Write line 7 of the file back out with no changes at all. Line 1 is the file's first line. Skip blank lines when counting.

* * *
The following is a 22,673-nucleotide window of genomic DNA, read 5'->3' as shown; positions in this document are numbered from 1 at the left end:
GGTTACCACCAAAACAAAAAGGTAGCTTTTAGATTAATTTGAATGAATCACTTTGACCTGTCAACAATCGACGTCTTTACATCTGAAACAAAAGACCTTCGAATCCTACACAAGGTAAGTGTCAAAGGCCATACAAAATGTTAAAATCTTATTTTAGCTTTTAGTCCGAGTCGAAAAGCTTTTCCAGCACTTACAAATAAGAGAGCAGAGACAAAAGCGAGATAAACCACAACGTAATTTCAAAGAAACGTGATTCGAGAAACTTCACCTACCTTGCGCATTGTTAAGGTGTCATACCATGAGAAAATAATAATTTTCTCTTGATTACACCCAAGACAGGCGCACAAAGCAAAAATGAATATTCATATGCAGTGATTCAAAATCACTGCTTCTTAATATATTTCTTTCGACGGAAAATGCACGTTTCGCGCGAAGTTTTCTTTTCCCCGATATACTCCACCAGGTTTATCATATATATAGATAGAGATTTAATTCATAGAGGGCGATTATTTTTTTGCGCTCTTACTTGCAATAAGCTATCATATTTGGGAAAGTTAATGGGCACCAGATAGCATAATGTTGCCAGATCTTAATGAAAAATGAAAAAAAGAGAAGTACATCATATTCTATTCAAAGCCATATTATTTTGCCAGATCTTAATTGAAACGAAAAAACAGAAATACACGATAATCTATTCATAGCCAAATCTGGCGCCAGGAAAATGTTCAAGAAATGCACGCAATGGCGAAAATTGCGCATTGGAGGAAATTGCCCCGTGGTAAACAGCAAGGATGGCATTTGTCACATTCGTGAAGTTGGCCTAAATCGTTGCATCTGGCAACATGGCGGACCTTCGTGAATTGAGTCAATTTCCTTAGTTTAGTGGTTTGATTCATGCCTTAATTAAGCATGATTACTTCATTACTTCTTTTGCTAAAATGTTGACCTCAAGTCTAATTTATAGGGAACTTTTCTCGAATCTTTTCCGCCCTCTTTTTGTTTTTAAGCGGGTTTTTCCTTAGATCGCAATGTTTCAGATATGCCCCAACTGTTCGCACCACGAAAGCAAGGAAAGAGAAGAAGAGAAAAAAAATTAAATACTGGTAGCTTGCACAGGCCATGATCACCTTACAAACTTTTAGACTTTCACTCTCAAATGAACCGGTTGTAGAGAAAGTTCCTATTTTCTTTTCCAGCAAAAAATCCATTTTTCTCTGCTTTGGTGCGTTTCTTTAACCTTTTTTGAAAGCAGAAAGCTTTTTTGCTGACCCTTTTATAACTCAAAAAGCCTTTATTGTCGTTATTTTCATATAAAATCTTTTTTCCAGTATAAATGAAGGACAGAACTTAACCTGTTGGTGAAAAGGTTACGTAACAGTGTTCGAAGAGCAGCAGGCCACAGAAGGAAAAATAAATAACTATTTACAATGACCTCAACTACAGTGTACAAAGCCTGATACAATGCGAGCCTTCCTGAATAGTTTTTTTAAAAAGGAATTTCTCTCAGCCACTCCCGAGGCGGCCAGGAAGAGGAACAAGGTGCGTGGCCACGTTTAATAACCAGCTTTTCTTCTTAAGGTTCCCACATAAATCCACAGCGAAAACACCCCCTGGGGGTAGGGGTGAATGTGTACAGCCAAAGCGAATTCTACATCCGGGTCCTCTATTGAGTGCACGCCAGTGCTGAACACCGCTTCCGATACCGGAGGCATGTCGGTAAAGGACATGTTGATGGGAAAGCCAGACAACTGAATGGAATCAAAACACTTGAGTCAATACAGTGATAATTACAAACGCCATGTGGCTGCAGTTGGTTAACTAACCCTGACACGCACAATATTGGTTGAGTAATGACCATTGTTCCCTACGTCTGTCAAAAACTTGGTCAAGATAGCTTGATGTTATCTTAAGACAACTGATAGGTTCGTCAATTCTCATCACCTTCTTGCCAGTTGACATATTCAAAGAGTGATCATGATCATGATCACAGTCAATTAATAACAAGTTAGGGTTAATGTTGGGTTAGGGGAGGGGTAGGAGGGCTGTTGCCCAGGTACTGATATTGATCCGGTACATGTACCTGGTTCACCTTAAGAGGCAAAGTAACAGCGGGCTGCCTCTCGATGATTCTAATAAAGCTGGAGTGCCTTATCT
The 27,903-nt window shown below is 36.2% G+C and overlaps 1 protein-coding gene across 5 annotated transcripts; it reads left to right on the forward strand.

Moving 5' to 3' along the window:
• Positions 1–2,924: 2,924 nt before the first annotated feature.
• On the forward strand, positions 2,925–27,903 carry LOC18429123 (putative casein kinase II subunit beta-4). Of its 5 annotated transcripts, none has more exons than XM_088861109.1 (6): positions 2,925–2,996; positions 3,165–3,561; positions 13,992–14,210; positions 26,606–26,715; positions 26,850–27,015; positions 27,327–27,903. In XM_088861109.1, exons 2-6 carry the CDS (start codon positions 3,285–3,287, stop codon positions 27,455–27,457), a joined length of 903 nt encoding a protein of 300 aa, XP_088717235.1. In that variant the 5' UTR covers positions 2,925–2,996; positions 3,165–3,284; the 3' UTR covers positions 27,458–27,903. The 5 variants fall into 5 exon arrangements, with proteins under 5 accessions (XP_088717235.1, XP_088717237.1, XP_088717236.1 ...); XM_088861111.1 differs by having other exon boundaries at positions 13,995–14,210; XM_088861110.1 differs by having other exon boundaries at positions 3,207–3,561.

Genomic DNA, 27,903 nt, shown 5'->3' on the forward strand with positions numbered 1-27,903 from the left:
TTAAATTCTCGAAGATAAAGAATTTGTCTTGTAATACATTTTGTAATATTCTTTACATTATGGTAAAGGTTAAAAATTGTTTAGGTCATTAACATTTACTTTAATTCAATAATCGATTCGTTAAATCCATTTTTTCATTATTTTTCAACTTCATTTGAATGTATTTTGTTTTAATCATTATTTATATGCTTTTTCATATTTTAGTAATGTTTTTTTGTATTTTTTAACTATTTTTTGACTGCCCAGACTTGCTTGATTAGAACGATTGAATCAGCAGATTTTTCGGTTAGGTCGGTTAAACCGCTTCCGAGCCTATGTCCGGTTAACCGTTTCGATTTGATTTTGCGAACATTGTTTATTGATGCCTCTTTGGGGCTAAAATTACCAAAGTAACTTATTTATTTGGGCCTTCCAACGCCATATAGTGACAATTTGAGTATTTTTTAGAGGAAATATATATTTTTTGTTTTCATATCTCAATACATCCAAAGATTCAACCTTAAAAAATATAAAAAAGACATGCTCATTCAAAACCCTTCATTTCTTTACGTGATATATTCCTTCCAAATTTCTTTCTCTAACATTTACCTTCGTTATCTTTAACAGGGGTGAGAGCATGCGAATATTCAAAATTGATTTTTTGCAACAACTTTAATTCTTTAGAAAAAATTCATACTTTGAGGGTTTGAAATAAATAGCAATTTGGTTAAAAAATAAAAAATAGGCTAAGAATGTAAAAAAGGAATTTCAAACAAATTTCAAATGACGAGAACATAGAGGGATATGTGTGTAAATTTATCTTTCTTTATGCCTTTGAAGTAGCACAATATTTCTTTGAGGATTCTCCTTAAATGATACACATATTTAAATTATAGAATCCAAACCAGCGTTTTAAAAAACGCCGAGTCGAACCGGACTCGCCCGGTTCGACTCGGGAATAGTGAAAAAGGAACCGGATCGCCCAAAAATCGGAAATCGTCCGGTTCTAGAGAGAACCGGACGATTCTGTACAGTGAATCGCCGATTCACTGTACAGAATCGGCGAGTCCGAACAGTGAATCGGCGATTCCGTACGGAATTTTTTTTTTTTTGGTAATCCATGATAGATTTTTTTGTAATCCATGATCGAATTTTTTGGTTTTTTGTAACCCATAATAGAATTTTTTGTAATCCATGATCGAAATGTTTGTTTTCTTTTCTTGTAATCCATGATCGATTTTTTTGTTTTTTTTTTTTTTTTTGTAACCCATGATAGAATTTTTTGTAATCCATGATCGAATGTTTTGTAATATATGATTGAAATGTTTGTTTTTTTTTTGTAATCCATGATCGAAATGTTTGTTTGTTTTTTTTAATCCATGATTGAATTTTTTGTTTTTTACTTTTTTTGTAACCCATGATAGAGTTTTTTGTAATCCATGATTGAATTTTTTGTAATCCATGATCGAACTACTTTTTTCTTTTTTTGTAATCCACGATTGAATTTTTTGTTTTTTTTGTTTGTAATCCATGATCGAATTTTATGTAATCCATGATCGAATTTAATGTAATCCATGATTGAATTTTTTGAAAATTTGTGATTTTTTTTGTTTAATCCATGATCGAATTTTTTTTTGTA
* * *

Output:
Genomic DNA, 27,903 nt, shown 5'->3' on the forward strand with positions numbered 1-27,903 from the left: